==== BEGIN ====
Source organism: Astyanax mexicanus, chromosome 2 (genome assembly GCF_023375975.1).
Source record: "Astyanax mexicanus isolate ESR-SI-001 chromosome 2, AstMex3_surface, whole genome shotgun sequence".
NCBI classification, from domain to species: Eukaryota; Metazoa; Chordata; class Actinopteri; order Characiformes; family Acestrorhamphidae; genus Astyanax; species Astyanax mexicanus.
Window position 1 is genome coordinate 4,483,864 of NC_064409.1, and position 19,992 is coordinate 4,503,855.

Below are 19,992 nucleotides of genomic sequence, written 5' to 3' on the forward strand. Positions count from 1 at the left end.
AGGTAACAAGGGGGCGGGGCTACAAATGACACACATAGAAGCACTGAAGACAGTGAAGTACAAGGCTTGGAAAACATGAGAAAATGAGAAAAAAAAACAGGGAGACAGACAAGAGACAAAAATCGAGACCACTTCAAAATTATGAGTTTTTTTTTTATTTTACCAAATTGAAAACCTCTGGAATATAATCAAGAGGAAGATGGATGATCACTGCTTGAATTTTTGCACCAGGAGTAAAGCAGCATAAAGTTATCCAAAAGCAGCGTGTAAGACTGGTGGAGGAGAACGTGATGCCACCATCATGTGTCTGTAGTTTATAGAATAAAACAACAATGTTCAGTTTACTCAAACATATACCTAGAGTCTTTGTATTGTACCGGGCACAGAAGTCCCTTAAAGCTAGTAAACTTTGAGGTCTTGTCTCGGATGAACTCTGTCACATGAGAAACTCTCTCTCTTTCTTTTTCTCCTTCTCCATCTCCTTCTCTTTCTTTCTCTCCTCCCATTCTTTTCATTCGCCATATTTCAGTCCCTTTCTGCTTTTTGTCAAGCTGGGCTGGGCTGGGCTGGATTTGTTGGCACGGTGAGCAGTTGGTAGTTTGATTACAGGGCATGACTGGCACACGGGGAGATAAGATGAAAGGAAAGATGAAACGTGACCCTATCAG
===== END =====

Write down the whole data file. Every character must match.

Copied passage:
Source organism: Astyanax mexicanus, chromosome 2 (genome assembly GCF_023375975.1).
Source record: "Astyanax mexicanus isolate ESR-SI-001 chromosome 2, AstMex3_surface, whole genome shotgun sequence".
NCBI classification, from domain to species: Eukaryota; Metazoa; Chordata; class Actinopteri; order Characiformes; family Acestrorhamphidae; genus Astyanax; species Astyanax mexicanus.
Window position 1 is genome coordinate 4,483,864 of NC_064409.1, and position 19,992 is coordinate 4,503,855.

Below are 19,992 nucleotides of genomic sequence, written 5' to 3' on the forward strand. Positions count from 1 at the left end.
AGGTAACAAGGGGGCGGGGCTACAAATGACACACATAGAAGCACTGAAGACAGTGAAGTACAAGGCTTGGAAAACATGAGAAAATGAGAAAAAAAAACAGGGAGACAGACAAGAGACAAAAATCGAGACCACTTCAAAATTATGAGTTTTTTTTTTATTTTACCAAATTGAAAACCTCTGGAATATAATCAAGAGGAAGATGGATGATCACTGCTTGAATTTTTGCACCAGGAGTAAAGCAGCATAAAGTTATCCAAAAGCAGCGTGTAAGACTGGTGGAGGAGAACGTGATGCCACCATCATGTGTCTGTAGTTTATAGAATAAAACAACAATGTTCAGTTTACTCAAACATATACCTAGAGTCTTTGTATTGTACCGGGCACAGAAGTCCCTTAAAGCTAGTAAACTTTGAGGTCTTGTCTCGGATGAACTCTGTCACATGAGAAACTCTCTCTCTTTCTTTTTCTCCTTCTCCATCTCCTTCTCTTTCTTTCTCTCCTCCCATTCTTTTCATTCGCCATATTTCAGTCCCTTTCTGCTTTTTGTCAAGCTGGGCTGGGCTGGGCTGGATTTGTTGGCACGGTGAGCAGTTGGTAGTTTGATTACAGGGCATGACTGGCACACGGGGAGATAAGATGAAAGGAAAGATGAAACGTGACCCTATCAG